Agence France Presse, an international news service that last year covered up U.S. demands on Syria to stop supporting Hezbollah and other terrorist groups, is again doctoring news about Hezbollah.
In response to communication from CAMERA staff, Agence France-Presse corrected an article today which had understated the number of fatalities caused by Palestinian rocket attacks from Gaza.
The perception that Israel's response to Hezbollah attacks was disproportionate, and that indiscriminate force was aimed at the Lebanese population, was largely a result of media reports on the casualty breakdown in Lebanon. But there is plenty of reason to doubt often repeated claims that almost all Lebanese casualties were civilians.
A blog-driven exposé of Reuters' doctored photos may be the tip of an iceberg of manipulated information and photographs coming from Hezbollah-controlled areas. The question is will America's prestige media give greater scrutiny to the images they publish?
In a case of apparently blatant manipulation, AFP has removed a key item in a reported list of four U.S. demands being made of Syria in the wake of the Hariri assassination. More than one AFP story omits the call to "stop support for militant groups like Hezbollah, Hamas and Islamic Jihad."
An AFP story on the wire today reported without challenge Saeb Erakat's claim that the "road map" requires Israel to release Palestinian prisoners. In response to communication from CAMERA, subsequent AFP stories noted that "the roadmap makes no mention of Israel releasing Palestinian detainees."
An Agence France Press article by Safaa Kanj about water shortages and contamination in Gaza suffered from one-sidedness, distortions and factual inaccuracies. The writer consulted only Palestinian sources, put the onus entirely on Israel (mostly incorrectly) for water scarcity problems, and ignored any information which implicated the Palestinians or which portrayed Israel in a positive light.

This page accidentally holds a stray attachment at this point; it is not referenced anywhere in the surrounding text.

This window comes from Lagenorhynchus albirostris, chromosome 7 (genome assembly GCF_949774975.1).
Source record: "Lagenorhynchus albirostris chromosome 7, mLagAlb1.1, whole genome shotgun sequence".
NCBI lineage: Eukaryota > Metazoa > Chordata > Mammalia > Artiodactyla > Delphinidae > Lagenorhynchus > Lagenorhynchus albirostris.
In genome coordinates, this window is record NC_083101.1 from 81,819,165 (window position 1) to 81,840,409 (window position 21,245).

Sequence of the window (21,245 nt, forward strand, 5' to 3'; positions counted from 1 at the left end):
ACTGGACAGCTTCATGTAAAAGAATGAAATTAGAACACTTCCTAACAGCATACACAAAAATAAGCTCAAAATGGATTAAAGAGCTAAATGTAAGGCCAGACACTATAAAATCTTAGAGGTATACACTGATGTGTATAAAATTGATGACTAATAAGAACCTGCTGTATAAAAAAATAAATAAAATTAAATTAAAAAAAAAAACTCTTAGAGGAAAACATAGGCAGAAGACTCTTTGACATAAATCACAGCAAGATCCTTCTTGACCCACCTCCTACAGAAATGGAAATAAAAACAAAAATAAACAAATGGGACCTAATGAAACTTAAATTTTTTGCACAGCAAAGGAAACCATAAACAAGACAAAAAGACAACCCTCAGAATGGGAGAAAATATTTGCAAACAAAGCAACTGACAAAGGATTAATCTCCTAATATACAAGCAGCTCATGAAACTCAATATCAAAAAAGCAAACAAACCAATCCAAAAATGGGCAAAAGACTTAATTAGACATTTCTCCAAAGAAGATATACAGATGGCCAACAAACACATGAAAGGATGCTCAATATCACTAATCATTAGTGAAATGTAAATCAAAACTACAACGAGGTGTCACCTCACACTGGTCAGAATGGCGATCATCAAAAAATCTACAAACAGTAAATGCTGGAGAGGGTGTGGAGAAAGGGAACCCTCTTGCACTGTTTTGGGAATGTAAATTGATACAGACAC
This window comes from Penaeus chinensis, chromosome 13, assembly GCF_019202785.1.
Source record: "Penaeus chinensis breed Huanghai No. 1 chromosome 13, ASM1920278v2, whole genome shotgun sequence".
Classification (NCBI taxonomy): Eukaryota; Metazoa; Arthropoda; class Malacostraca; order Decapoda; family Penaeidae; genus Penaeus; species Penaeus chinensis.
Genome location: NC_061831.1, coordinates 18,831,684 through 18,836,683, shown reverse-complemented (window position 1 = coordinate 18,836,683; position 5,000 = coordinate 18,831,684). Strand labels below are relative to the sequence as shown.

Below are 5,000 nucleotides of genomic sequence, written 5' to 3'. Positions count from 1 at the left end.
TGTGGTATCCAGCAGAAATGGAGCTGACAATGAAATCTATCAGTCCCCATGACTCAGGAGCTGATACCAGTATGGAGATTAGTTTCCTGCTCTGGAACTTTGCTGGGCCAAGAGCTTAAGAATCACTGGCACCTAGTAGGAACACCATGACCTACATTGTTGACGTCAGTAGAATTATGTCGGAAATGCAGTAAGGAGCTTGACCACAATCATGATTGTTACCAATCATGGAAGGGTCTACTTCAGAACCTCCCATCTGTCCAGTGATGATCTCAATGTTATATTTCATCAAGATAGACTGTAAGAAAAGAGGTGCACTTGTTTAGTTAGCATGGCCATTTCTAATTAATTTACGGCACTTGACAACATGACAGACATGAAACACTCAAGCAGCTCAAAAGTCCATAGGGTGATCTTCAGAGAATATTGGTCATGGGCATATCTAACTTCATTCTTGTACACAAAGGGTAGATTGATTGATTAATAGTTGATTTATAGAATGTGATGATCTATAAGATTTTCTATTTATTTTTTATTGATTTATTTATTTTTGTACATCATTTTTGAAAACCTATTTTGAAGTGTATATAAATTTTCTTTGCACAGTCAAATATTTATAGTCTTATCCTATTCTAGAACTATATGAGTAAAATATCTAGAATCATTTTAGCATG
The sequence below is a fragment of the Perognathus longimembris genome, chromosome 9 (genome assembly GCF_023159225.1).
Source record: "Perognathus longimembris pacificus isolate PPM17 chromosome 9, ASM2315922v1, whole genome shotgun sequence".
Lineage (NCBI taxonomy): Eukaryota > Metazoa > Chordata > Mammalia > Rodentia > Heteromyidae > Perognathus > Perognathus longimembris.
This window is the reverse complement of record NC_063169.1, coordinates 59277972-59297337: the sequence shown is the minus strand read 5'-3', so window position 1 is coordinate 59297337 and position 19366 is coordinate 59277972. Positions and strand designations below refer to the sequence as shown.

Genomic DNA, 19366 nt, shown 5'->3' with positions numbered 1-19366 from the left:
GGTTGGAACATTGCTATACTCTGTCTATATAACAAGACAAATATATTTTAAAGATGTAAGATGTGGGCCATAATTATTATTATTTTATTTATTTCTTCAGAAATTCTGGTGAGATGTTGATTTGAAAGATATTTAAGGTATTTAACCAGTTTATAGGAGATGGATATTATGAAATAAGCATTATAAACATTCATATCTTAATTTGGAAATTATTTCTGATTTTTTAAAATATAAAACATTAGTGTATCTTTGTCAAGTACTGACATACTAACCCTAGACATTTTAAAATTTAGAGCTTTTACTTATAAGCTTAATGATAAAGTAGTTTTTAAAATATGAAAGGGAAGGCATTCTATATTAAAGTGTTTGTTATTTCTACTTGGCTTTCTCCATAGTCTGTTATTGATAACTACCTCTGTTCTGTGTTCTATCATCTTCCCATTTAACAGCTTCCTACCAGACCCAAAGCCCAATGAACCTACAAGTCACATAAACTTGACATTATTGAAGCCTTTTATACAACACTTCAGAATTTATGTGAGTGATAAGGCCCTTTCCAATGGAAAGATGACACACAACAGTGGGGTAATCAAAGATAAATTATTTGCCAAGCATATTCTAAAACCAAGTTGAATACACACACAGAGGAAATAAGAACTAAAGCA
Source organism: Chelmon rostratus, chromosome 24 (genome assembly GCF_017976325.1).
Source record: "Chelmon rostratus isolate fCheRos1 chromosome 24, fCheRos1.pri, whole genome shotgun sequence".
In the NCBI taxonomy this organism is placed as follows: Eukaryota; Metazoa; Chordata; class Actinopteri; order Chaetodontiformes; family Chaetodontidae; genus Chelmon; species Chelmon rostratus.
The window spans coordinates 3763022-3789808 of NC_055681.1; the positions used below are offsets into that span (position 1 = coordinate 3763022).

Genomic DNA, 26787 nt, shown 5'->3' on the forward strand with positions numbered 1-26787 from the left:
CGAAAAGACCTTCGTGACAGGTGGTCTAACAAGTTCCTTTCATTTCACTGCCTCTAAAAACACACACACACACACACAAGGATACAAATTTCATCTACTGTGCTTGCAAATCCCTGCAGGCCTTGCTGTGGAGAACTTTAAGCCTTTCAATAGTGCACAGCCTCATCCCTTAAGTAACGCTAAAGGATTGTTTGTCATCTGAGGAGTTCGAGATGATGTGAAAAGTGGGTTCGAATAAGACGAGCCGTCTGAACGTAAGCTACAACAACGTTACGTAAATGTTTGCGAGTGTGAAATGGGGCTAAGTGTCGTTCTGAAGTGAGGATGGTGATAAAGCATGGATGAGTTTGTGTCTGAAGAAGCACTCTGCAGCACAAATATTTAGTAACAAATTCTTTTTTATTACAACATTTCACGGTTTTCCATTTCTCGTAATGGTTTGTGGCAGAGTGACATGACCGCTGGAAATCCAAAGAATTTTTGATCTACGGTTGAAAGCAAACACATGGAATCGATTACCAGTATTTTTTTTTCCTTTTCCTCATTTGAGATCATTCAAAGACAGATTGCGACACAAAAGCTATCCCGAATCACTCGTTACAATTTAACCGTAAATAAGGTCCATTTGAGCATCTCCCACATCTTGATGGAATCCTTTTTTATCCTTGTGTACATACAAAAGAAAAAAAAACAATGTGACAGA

Wire stories yesterday from the Agence France Presse and Associated Press blame Israel for killing a 20-year-old Palestinian in an incident which is now under dispute. The Israeli army says that their Palestinian counterparts informed them the young man was a victim of an internal Palestinian feud.
Judging by some of today's AFP reports, timeliness came at the expense of objective reporting. The timeline entitled "Major events in Palestinian history" whitewashes Palestinian Arab violence and responsibility for the conflict.
An egregious error in a June 28, 2005 Agence France Presse (AFP) story has been corrected. The report initially claimed that a 1969 arson attempt at the Al Aksa mosque was carried out by "Jewish hardliners," when in fact it was carried out by an Australian Protestant.